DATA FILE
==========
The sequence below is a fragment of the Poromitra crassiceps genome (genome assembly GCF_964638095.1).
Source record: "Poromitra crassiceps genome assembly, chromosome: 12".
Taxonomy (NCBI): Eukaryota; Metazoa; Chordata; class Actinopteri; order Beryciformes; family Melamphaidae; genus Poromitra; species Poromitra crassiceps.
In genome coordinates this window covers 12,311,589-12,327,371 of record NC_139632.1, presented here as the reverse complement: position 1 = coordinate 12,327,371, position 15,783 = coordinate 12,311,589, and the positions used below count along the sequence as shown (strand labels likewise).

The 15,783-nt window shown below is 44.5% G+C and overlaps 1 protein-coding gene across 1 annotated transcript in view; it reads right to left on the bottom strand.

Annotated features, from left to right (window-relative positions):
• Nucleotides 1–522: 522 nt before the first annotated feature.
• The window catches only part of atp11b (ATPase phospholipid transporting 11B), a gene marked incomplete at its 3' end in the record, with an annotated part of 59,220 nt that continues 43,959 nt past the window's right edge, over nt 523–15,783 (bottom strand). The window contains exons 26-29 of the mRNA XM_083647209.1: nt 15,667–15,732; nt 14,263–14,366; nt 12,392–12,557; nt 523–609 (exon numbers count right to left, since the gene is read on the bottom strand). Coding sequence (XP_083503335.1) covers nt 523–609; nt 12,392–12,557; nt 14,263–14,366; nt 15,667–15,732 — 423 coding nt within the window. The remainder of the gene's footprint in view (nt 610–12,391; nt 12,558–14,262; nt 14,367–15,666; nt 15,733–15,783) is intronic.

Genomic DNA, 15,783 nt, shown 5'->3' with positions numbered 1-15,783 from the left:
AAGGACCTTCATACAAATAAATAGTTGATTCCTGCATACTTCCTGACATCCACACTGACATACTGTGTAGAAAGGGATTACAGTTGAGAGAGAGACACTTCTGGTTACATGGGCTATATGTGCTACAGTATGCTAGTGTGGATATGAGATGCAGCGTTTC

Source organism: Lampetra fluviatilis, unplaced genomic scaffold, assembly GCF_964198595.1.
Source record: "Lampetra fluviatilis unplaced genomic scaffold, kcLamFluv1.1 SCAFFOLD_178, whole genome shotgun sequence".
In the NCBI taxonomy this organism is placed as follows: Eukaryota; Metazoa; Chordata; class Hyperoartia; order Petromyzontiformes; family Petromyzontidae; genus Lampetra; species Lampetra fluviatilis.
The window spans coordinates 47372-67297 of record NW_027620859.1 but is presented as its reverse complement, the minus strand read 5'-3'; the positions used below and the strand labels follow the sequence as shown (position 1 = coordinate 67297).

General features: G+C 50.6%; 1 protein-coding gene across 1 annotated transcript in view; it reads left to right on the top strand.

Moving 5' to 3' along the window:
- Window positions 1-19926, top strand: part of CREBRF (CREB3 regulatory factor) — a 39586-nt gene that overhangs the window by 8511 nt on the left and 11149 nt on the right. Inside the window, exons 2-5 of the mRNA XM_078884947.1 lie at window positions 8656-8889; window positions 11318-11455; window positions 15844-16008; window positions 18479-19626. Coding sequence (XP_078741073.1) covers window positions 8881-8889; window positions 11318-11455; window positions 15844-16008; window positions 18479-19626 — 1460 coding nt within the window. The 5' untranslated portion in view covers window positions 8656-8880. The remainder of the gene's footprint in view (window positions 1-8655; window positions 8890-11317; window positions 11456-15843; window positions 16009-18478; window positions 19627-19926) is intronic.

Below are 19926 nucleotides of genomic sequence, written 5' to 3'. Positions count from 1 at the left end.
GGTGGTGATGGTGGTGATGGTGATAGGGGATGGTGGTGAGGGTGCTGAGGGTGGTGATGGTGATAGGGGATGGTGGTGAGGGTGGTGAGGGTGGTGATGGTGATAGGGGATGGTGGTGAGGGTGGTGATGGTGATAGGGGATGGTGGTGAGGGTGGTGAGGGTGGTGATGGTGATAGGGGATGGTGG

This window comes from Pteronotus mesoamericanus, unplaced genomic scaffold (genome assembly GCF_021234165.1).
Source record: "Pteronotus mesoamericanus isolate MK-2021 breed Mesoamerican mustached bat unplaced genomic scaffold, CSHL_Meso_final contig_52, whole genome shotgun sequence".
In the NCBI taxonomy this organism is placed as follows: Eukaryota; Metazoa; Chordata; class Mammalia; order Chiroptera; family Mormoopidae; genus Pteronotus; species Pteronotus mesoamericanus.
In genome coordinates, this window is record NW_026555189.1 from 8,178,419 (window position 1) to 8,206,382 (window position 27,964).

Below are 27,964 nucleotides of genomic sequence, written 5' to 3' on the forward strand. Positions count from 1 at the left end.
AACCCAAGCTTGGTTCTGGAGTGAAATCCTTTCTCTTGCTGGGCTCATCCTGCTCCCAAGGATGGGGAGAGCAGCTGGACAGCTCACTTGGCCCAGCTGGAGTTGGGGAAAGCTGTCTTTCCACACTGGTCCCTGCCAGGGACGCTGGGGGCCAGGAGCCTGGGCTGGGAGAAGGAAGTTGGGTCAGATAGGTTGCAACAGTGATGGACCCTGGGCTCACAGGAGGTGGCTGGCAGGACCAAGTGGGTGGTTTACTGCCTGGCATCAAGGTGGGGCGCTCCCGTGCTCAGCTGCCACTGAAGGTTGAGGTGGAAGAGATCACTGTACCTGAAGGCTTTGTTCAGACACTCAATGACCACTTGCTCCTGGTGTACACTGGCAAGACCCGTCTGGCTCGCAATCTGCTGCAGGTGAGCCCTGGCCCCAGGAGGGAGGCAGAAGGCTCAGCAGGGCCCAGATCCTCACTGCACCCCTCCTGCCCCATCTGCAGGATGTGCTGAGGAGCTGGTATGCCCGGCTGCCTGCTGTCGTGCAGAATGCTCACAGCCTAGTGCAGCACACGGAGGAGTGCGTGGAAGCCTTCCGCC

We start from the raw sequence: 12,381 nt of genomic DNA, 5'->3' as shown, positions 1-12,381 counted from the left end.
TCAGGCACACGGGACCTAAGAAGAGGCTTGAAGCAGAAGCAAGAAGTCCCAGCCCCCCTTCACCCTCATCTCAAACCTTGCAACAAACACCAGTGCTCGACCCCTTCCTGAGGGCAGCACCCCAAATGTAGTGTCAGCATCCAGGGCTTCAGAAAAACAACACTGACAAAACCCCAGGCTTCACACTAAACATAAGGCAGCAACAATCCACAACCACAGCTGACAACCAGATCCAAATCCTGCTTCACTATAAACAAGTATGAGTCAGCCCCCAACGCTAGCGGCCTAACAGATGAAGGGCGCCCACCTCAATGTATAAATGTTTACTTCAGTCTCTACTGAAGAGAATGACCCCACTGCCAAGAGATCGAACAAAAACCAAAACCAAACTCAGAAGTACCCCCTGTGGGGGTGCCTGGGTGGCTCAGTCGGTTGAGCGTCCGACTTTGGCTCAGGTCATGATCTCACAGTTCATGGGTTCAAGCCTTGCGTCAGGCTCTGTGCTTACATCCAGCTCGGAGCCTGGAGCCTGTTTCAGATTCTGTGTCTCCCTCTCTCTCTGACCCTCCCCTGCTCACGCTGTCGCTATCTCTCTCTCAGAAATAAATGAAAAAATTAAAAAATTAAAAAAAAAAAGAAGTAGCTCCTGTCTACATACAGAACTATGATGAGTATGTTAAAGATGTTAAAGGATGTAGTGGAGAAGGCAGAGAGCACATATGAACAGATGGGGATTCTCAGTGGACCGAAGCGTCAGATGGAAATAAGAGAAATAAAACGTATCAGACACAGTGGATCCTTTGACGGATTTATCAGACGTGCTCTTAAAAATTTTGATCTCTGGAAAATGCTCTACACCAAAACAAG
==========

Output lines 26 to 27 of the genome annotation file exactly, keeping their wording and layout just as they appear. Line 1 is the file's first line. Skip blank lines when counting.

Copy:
We start from the raw sequence: 12,381 nt of genomic DNA, 5'->3' as shown, positions 1-12,381 counted from the left end.
TCAGGCACACGGGACCTAAGAAGAGGCTTGAAGCAGAAGCAAGAAGTCCCAGCCCCCCTTCACCCTCATCTCAAACCTTGCAACAAACACCAGTGCTCGACCCCTTCCTGAGGGCAGCACCCCAAATGTAGTGTCAGCATCCAGGGCTTCAGAAAAACAACACTGACAAAACCCCAGGCTTCACACTAAACATAAGGCAGCAACAATCCACAACCACAGCTGACAACCAGATCCAAATCCTGCTTCACTATAAACAAGTATGAGTCAGCCCCCAACGCTAGCGGCCTAACAGATGAAGGGCGCCCACCTCAATGTATAAATGTTTACTTCAGTCTCTACTGAAGAGAATGACCCCACTGCCAAGAGATCGAACAAAAACCAAAACCAAACTCAGAAGTACCCCCTGTGGGGGTGCCTGGGTGGCTCAGTCGGTTGAGCGTCCGACTTTGGCTCAGGTCATGATCTCACAGTTCATGGGTTCAAGCCTTGCGTCAGGCTCTGTGCTTACATCCAGCTCGGAGCCTGGAGCCTGTTTCAGATTCTGTGTCTCCCTCTCTCTCTGACCCTCCCCTGCTCACGCTGTCGCTATCTCTCTCTCAGAAATAAATGAAAAAATTAAAAAATTAAAAAAAAAAAGAAGTAGCTCCTGTCTACATACAGAACTATGATGAGTATGTTAAAGATGTTAAAGGATGTAGTGGAGAAGGCAGAGAGCACATATGAACAGATGGGGATTCTCAGTGGACCGAAGCGTCAGATGGAAATAAGAGAAATAAAACGTATCAGACACAGTGGATCCTTTGACGGATTTATCAGACGTGCTCTTAAAAATTTTGATCTCTGGAAAATGCTCTACACCAAAACAAG